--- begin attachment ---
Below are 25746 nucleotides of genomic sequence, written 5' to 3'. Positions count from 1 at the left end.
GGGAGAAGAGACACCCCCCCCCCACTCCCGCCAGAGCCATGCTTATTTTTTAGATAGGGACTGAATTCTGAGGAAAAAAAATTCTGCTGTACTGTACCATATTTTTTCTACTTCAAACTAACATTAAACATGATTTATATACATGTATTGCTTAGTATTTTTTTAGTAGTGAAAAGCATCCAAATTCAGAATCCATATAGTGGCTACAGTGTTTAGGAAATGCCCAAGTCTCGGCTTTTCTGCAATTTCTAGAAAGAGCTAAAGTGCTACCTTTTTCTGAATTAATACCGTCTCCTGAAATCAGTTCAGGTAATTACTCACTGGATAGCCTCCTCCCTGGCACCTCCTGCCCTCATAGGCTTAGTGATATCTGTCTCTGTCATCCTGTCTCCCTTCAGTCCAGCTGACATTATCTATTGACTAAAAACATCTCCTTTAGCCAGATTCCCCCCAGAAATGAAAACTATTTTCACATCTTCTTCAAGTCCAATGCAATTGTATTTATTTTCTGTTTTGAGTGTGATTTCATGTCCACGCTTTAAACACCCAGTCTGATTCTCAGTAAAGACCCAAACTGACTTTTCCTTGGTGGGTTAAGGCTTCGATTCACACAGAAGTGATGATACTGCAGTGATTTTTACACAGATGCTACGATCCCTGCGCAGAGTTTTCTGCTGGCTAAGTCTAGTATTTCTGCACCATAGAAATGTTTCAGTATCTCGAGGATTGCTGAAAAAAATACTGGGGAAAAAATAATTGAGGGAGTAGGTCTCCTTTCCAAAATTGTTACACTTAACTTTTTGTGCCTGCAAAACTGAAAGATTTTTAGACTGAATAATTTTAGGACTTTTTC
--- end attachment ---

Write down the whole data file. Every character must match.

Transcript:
Below are 25746 nucleotides of genomic sequence, written 5' to 3'. Positions count from 1 at the left end.
GGGAGAAGAGACACCCCCCCCCCACTCCCGCCAGAGCCATGCTTATTTTTTAGATAGGGACTGAATTCTGAGGAAAAAAAATTCTGCTGTACTGTACCATATTTTTTCTACTTCAAACTAACATTAAACATGATTTATATACATGTATTGCTTAGTATTTTTTTAGTAGTGAAAAGCATCCAAATTCAGAATCCATATAGTGGCTACAGTGTTTAGGAAATGCCCAAGTCTCGGCTTTTCTGCAATTTCTAGAAAGAGCTAAAGTGCTACCTTTTTCTGAATTAATACCGTCTCCTGAAATCAGTTCAGGTAATTACTCACTGGATAGCCTCCTCCCTGGCACCTCCTGCCCTCATAGGCTTAGTGATATCTGTCTCTGTCATCCTGTCTCCCTTCAGTCCAGCTGACATTATCTATTGACTAAAAACATCTCCTTTAGCCAGATTCCCCCCAGAAATGAAAACTATTTTCACATCTTCTTCAAGTCCAATGCAATTGTATTTATTTTCTGTTTTGAGTGTGATTTCATGTCCACGCTTTAAACACCCAGTCTGATTCTCAGTAAAGACCCAAACTGACTTTTCCTTGGTGGGTTAAGGCTTCGATTCACACAGAAGTGATGATACTGCAGTGATTTTTACACAGATGCTACGATCCCTGCGCAGAGTTTTCTGCTGGCTAAGTCTAGTATTTCTGCACCATAGAAATGTTTCAGTATCTCGAGGATTGCTGAAAAAAATACTGGGGAAAAAATAATTGAGGGAGTAGGTCTCCTTTCCAAAATTGTTACACTTAACTTTTTGTGCCTGCAAAACTGAAAGATTTTTAGACTGAATAATTTTAGGACTTTTTC